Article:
Wave Twisters

With Blade Runner 2049 folding at the box office like an origami unicorn, let’s look back on a film that’s equally confusing and 2 hours shorter: Wave Twisters. Or as they say in Blade Runner: meep meep.

This 45-minute animation from 2001 (available below) was designed to accompany the DJ Q-Bert album of the same name. Dubbed the first “scratch concept album”, the record tells an incoherent story, based on the intergalactic adventures of the Dental Commander; a DJ, dentist and spaceship captain. Confused? You should be.

All the dialogue is made up of speech samples scratched into the music, following the Dental Commander and his crew (including a rapping robot trash can called MC Rubbish) as they embark upon a mission to save the four “lost arts of hip-hop” from extinction: DJing, MCing, breakdancing and graffitiing.

Although narratively as mad as a bag of cats, it has the same post-modern approach as the album, and hip-hop in general. Just as Q-Bert remixed the sounds from old adverts and sci-fi, directors Eric Henry and Syd Garon do the same thing visually; manipulate the past to create something that’s not only new, but futuristic.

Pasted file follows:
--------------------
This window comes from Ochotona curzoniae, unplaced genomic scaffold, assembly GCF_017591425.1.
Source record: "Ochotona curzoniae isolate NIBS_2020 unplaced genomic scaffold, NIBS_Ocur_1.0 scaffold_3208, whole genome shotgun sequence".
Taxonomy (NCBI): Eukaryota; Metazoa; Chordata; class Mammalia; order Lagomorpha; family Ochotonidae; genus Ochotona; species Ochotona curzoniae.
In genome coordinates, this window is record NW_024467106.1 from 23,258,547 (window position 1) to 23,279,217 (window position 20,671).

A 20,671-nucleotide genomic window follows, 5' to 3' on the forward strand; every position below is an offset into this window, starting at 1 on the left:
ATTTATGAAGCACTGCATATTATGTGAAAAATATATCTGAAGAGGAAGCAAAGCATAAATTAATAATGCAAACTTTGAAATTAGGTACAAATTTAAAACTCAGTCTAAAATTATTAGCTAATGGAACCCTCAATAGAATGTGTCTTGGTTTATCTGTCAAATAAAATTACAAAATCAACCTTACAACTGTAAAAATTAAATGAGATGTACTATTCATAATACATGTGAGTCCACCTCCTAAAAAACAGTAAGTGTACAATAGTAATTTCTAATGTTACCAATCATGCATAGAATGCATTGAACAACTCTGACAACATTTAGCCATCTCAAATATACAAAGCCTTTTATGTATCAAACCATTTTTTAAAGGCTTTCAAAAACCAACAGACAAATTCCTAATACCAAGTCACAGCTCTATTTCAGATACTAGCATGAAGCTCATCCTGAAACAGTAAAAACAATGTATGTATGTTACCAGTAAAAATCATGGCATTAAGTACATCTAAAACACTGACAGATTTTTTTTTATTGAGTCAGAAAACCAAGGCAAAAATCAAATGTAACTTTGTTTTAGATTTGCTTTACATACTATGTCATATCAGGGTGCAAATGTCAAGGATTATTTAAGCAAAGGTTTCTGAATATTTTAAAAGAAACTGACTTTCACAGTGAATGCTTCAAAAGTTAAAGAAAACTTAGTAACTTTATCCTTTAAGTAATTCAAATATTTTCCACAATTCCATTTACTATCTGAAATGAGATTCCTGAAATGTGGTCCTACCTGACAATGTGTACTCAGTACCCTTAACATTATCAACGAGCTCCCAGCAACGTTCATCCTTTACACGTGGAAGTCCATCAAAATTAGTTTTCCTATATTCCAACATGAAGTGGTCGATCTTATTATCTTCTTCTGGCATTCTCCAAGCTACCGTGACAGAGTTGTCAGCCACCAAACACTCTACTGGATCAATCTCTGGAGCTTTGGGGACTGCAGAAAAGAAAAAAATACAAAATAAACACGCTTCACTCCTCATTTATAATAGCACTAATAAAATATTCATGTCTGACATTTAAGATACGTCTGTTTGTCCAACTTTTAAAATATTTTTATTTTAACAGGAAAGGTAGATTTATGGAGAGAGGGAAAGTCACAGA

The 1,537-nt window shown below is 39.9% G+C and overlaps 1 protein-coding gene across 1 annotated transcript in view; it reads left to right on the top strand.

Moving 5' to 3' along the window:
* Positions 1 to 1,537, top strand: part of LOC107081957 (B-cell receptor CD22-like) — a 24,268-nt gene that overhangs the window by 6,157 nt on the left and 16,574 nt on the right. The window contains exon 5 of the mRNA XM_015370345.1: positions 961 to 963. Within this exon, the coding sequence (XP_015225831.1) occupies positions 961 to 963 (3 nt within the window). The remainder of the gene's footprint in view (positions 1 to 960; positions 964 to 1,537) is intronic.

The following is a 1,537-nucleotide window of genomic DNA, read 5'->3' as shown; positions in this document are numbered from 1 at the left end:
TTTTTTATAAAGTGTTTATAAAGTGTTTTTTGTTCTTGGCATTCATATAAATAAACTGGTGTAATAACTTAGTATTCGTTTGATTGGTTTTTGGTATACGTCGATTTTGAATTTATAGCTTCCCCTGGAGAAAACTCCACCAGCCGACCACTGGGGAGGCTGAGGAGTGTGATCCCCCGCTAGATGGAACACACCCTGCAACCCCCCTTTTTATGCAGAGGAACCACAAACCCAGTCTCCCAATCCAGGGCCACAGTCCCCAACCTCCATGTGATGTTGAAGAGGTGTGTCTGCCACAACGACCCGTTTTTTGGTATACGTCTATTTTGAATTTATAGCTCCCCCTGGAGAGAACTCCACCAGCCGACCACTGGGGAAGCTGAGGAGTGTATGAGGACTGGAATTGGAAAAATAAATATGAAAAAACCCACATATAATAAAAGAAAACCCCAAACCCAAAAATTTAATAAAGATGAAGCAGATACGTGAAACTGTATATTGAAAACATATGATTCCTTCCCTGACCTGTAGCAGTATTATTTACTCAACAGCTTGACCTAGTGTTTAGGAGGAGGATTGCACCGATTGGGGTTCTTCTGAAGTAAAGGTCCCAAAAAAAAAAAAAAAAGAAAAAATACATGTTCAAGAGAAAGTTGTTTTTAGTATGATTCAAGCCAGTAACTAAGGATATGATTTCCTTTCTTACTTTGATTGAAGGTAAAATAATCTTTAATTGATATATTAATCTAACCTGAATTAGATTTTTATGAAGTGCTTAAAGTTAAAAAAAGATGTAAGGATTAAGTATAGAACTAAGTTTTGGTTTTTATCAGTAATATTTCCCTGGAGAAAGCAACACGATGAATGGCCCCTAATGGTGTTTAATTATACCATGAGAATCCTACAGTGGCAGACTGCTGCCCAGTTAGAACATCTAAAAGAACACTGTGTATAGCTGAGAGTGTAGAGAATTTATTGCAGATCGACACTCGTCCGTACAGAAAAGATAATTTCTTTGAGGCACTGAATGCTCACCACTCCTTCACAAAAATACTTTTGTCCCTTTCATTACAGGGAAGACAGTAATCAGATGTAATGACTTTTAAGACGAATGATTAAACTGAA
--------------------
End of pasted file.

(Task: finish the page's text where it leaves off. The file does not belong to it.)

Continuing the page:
Although the once-futuristic visuals now look decidedly dated, this perplexingly irreverent mash-up style has echoes of the influential Cartoon Network show Space Ghost Coast to Coast. It’s goofy, surreal and satirical; a trippy sensory overload probably best watched in an altered state. And I’m not talking about gerrymandering.

The film took three years to produce, but the resulting 45 minutes whizz by so quickly you can barely catch all the references to Star Trek and Asimov. Considered the world’s greatest turntablist, the nerdy and apparently ageless Q-Bert is interested in what alien music or music in the future might sound like.

Wave Twisters reflects this vision, although the climactic (literally) track on the album, ‘Aphrodisiskratch’, in which Q-Bert scratches the sound of a female orgasm, is omitted from the film. If only Blade Runner 2049 had made similar edits, women might have actually gone to see it.

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